Toggle Commented May 22, 2007 on The Flim Flam Man at JustOneMinute
Boris, They love "morality" when they can use it to bash the U.S. and conservatives. And, of course, when it can be equivalized (word?). For instance, we use sleep deprivation they claim it is the same as beheading and other kinds of barbaric acts by others. They see no difference in sleep deprivation and, say, electric shock or pulling off fingernails. Now, if our enemies worst technique were sleep deprivation, they would laud it as showing great civilized restraint. Because it is the U.S. using the technique, it is barbaric. They also love morality until it actually comes to responsibility and applying morality to anyone outside of conservatives - then they are against it. And, you are right, it would never occur to them to question where this "morality" they are so fond of comes from. That it derives entirely from christianity and that they despise christianity and try to delete christianity from all of our institutions, does not occur to them. They have no self awareness or ability to rationalize. Conservative/Bush for it - it is bad. Good for the U.S. - it is bad.
Toggle Commented May 22, 2007 on The Flim Flam Man at JustOneMinute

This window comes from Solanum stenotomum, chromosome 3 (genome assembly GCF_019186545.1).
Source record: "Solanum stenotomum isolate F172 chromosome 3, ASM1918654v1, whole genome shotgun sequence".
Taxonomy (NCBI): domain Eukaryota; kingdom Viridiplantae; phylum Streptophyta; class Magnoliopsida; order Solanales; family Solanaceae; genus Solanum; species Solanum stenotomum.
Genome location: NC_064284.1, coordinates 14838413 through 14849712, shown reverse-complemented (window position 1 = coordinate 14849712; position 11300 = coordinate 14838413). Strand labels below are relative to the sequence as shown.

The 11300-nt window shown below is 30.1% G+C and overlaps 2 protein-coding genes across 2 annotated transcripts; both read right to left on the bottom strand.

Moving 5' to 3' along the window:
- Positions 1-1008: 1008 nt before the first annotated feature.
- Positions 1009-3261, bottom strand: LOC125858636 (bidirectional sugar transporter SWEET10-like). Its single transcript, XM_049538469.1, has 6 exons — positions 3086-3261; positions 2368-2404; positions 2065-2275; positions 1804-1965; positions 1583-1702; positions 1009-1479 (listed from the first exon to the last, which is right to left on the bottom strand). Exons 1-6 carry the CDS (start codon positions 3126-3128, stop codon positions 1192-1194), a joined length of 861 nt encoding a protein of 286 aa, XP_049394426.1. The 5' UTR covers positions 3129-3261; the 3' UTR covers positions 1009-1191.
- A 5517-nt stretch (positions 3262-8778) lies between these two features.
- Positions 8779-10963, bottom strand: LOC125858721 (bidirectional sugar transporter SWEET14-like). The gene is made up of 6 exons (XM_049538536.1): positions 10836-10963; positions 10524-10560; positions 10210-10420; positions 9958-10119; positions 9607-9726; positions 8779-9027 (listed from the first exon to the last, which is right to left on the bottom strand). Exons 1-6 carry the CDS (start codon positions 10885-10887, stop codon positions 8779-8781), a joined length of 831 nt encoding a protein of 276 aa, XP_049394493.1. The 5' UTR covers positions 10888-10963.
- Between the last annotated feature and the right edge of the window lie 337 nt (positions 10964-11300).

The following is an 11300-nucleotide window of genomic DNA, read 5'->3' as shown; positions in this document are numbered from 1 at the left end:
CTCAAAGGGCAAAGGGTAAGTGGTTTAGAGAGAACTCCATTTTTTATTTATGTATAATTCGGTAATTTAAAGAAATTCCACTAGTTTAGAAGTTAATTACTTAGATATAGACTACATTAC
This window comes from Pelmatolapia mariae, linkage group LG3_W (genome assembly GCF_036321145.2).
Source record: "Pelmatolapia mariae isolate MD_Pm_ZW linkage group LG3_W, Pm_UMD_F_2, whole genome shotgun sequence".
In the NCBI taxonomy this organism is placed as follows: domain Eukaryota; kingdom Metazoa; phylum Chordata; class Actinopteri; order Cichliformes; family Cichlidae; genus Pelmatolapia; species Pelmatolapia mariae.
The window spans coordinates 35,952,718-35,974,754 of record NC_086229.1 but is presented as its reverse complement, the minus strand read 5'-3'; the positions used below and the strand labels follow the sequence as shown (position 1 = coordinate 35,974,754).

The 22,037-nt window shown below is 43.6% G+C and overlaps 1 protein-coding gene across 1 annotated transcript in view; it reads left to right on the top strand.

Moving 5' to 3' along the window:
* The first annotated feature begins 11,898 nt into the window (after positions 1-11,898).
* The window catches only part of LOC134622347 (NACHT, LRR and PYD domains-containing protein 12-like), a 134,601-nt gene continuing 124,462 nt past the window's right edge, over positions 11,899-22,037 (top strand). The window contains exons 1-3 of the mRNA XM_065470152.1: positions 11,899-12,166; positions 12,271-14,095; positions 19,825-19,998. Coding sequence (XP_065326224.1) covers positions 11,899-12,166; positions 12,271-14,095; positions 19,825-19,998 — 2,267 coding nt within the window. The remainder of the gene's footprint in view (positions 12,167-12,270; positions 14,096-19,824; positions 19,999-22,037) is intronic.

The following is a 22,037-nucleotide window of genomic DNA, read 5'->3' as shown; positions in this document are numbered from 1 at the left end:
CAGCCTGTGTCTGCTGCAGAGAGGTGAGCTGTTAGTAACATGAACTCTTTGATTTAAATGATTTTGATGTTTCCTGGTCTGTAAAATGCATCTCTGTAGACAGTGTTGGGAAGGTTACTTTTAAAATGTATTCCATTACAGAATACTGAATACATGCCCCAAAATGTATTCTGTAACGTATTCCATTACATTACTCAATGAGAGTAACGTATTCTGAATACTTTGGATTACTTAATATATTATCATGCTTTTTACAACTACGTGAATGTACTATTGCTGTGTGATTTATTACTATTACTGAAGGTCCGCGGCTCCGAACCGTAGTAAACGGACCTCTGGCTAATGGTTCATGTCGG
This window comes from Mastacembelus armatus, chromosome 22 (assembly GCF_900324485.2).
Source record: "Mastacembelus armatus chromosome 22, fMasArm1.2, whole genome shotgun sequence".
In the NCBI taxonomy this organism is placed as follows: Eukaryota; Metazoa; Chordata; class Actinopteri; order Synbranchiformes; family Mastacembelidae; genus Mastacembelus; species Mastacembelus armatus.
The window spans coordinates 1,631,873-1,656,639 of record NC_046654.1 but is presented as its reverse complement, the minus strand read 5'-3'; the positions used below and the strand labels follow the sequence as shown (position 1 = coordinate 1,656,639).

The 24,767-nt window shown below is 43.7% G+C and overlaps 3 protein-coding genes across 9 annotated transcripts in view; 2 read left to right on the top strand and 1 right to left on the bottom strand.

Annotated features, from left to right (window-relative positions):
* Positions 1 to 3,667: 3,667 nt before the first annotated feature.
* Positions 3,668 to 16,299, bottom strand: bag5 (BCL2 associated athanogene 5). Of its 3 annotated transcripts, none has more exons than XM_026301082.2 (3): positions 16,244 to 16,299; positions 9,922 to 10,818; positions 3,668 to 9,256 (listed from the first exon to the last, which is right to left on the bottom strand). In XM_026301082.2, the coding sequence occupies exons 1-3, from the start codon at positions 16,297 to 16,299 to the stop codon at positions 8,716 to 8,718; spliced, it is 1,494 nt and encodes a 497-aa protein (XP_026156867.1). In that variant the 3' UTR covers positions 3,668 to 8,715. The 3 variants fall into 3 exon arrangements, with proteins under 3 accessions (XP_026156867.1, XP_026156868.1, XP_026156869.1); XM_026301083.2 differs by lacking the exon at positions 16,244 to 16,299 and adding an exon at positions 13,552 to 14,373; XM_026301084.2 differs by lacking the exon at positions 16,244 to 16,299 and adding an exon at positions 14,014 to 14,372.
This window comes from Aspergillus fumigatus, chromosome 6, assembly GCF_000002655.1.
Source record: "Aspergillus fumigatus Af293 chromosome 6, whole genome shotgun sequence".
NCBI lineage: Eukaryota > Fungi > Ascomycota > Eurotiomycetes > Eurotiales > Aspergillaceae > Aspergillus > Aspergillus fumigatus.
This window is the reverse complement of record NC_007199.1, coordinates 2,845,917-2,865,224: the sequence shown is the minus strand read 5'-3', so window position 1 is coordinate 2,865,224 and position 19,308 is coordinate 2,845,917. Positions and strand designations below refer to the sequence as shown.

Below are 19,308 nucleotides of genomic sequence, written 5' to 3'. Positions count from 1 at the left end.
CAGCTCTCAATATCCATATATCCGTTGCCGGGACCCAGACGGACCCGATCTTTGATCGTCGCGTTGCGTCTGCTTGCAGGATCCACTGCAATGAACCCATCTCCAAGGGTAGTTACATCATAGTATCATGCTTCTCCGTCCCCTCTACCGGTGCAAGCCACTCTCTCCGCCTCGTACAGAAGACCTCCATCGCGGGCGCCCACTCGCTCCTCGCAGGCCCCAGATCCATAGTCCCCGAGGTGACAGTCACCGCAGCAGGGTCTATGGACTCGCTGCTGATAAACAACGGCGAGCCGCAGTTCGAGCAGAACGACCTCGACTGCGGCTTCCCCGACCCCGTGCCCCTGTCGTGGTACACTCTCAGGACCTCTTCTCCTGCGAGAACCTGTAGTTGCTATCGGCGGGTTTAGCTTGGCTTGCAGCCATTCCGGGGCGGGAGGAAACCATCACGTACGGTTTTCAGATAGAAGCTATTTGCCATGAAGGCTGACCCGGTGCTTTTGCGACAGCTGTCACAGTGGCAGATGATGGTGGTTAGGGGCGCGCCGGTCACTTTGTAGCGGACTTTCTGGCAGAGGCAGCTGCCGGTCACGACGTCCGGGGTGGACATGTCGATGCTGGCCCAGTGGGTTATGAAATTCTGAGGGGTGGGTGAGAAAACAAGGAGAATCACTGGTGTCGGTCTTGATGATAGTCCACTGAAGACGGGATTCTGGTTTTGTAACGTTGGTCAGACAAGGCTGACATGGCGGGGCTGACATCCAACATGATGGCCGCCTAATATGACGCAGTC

They claim sleep deprivation is "torture." When I was in the Navy, I went at times 48 or more hours in a row without sleep, going from watch, to a man overboard drill, to general quarters drill, to at-sea replenishment, to normal work hours when we were underway. Then we'd get the big 3 - 6 hours sleep and do it all again. For months at a time. Moreover, many of those watches were stood on the weatherdecks at sub-zero temperatures for 4 hours at a time (North Atlantic cruise). So, I also was subjected to prolonged "frigid temperatures" while being sleep deprived. People who can claim such things are "torture" have no grasp of reality, and have never dealt with serious physical discomfort in their lives. Anyone who can claim that such techniques are "torture" is a moron, plain and simple and deserves no further debate. Are new paretns being "tortured" by their child b/c of sleep deprivation? Please, get serious. I was willing to debate waterboarding and give some of these preening idiots the benefit of the doubt that they were arguing in good faith, but when I went over and saw that they consider sleep deprivation and "frigid temperatures" torture, I realized immediately that they are not intellectually serious and are simply using this topic for ridiculous moral preening.